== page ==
A strong Rodin influence is evident in his early work. His principal works include the allegorical "Struggle of the Two Natures in Man" (1894, in the Metropolitan Museum, New York); "The Hewer" (1902, at Cairo, Illinois); "Great God Pan" (1899, at Columbia University); the "Rose Maiden" (c.1902, at Muscatine, Iowa); the simple and graceful "Maidenhood" (1896, at Brookgreen Gardens).

In 1911 he completed two large sculpture groups for the new Pennsylvania State Capitol: The Burden of Life: The Broken Law and Love and Labor: The Unbroken Law. Between the two groups, they feature 27 larger-than-life figures.

His larger than life-sized statue of Abraham Lincoln (1917), was the subject of heated controversy because of its rough-hewn features and slouching stance. The first casting is at Lytle Park in Cincinnati, Ohio (Abraham Lincoln (George Grey Barnard), 1917), the second in Manchester, England (1919), and the third in Louisville, Kentucky (1922).[3]

The Great God Pan (1907), one of the first works Barnard completed after his return to America, according to at least one account, was originally intended for the Dakota Apartments on Central Park West. Alfred Corning Clark, builder of the Dakota, had financed Barnard's early career; when Clark died in 1896, the Clark family presented Barnard's Two Natures to the Metropolitan Museum of Art in his memory, and the giant bronze Pan was presented to Columbia University, by Clark's son, Edward Severin Clark.

French art dealer René Gimpel described him in his diary (1923), as "an excellent American sculptor" who is "very much engrossed in carving himself a fortune out of the trade in works of art."[4] Barnard had a commanding personal manner: "He talks of art as if it were a cabalistic science of which he is the only astrologer", wrote the unsympathetic Gimpel; "he speaks to impress. He's a sort of Rasputin of criticism. The Rockefellers are his imperial family. And the dealers court him."[5]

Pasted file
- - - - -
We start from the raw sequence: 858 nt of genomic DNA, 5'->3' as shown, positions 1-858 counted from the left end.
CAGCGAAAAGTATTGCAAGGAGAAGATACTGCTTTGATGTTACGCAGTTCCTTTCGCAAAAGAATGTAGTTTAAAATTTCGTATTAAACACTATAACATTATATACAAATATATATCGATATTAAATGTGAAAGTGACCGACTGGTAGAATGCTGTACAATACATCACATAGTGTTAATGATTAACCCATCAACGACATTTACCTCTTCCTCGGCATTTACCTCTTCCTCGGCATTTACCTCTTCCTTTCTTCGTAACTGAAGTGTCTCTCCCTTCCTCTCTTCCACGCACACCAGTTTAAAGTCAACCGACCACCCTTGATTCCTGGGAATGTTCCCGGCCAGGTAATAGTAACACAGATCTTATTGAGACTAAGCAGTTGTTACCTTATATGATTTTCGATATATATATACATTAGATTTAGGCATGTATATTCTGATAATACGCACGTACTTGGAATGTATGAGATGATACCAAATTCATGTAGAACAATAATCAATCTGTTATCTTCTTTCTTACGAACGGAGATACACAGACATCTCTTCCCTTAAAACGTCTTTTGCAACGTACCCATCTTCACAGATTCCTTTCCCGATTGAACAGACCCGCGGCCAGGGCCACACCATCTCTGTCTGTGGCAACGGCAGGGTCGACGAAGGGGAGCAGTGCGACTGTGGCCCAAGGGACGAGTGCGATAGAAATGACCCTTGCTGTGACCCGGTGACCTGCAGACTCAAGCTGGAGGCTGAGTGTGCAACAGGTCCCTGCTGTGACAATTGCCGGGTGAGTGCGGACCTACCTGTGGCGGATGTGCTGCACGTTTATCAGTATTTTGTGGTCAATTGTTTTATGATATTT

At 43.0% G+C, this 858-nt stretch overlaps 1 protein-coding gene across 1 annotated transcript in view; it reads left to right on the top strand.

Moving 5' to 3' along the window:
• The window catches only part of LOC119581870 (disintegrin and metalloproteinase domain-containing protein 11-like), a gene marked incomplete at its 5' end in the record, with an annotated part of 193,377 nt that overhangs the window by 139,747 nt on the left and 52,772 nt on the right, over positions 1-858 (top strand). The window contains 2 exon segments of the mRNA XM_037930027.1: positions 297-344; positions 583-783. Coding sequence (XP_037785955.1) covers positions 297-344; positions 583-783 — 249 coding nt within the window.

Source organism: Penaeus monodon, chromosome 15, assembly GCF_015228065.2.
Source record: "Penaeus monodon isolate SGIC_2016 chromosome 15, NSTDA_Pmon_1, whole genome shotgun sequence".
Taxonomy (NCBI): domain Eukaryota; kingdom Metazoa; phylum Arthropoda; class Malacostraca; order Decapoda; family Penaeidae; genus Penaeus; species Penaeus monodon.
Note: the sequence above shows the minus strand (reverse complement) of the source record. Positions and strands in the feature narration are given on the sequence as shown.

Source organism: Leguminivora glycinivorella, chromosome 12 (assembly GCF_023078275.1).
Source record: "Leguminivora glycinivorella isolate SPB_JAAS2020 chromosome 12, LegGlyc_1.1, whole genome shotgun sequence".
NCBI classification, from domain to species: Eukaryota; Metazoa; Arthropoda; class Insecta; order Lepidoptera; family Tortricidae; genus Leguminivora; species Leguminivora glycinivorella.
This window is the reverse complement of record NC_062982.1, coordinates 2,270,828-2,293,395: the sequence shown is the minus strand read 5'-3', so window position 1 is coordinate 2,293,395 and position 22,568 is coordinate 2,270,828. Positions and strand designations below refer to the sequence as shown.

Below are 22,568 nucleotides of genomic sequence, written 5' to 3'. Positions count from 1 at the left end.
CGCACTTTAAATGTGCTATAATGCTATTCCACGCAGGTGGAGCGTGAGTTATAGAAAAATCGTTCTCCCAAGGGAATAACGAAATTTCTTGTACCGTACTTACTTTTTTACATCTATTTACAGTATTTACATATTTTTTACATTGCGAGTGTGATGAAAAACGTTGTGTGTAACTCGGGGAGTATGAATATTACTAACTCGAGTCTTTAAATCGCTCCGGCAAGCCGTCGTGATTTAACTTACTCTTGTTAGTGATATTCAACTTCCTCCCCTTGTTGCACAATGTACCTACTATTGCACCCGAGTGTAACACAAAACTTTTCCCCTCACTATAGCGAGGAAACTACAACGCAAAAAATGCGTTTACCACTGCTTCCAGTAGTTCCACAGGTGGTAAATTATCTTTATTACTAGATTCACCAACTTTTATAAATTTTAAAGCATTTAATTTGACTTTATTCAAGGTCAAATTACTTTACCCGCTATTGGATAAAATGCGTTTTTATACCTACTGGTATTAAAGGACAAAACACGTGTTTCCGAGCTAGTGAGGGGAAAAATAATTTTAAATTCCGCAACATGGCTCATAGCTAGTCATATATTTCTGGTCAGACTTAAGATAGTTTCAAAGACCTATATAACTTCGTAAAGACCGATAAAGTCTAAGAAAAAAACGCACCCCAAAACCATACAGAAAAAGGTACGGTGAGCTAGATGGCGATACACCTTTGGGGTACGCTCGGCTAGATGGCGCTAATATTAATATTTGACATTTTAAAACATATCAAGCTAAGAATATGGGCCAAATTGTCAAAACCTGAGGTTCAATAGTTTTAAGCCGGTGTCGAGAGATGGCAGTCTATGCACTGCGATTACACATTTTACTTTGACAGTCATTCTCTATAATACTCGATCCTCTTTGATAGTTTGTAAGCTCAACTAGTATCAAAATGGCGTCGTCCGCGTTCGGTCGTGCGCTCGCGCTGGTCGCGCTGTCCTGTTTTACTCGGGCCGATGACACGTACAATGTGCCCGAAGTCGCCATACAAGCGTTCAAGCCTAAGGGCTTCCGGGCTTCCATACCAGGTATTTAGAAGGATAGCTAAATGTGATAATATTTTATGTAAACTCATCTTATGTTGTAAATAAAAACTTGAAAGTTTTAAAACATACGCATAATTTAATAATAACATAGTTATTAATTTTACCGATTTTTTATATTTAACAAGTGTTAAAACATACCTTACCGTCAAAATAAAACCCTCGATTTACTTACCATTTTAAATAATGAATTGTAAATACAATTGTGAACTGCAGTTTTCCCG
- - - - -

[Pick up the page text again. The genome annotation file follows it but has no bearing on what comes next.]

The Cloisters, 99 Margaret Corbin Dr, New York, NY 10040

Henry B. Plant Museum, 401 W Kennedy Blvd, Tampa, FL 33606

New York Public Library, 476 5th Ave, New York, NY 10018

New York Public Library, 476 5th Ave, New York, NY 10018

Interested in medieval art, Barnard gathered discarded fragments of medieval architecture from French villages before World War I.[6] He established this collection in a church-like brick building near his home in Washington Heights, Manhattan in New York City. The collection was purchased by John D. Rockefeller Jr. in 1925 and forms part of the nucleus of The Cloisters collection, part of the Metropolitan Museum of Art.[7]

Barnard died following a heart attack on April 24, 1938 at the Harkness Pavilion, Columbia University Medical Center in New York. He was working on a statue of Abel, betrayed by his brother Cain, when he fell ill. He is interred at Harrisburg Cemetery in Harrisburg, Pennsylvania.

Metropolitan Museum of Art, NYC

New Amsterdam Theatre, 214 W 42nd St, New York, NY 10036